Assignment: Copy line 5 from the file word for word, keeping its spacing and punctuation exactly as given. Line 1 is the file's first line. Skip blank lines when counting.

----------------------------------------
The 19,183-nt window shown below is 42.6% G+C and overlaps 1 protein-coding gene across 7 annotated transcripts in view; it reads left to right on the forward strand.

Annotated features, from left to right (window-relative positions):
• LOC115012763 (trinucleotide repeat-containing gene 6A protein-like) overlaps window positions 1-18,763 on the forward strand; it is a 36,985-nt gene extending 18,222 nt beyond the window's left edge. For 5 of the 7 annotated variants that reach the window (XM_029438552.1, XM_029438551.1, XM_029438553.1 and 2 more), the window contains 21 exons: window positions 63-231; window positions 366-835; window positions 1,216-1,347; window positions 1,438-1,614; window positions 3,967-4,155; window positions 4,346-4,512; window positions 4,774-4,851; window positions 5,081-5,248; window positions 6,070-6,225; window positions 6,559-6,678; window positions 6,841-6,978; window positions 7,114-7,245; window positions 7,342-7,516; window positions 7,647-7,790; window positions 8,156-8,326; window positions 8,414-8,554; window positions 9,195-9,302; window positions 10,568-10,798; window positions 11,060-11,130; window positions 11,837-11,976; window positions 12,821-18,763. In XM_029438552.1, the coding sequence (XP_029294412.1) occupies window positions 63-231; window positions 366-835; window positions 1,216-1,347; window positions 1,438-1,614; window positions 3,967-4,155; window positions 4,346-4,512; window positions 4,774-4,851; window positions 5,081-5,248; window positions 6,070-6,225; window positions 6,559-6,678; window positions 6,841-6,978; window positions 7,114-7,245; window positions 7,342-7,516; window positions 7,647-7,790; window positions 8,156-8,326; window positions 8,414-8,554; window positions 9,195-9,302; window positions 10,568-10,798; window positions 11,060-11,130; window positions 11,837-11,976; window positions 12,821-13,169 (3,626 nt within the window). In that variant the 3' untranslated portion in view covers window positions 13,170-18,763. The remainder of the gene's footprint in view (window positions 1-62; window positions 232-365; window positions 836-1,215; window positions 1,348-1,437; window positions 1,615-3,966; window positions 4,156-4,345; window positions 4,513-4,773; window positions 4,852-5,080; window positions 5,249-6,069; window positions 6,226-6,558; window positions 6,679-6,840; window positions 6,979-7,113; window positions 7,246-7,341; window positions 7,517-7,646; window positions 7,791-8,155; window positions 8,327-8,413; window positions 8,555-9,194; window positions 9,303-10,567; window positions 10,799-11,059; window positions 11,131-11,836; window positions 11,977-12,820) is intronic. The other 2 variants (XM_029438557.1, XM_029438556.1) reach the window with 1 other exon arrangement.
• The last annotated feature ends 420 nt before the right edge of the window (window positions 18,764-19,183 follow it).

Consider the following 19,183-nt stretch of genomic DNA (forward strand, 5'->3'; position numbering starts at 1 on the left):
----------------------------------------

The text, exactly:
Consider the following 19,183-nt stretch of genomic DNA (forward strand, 5'->3'; position numbering starts at 1 on the left):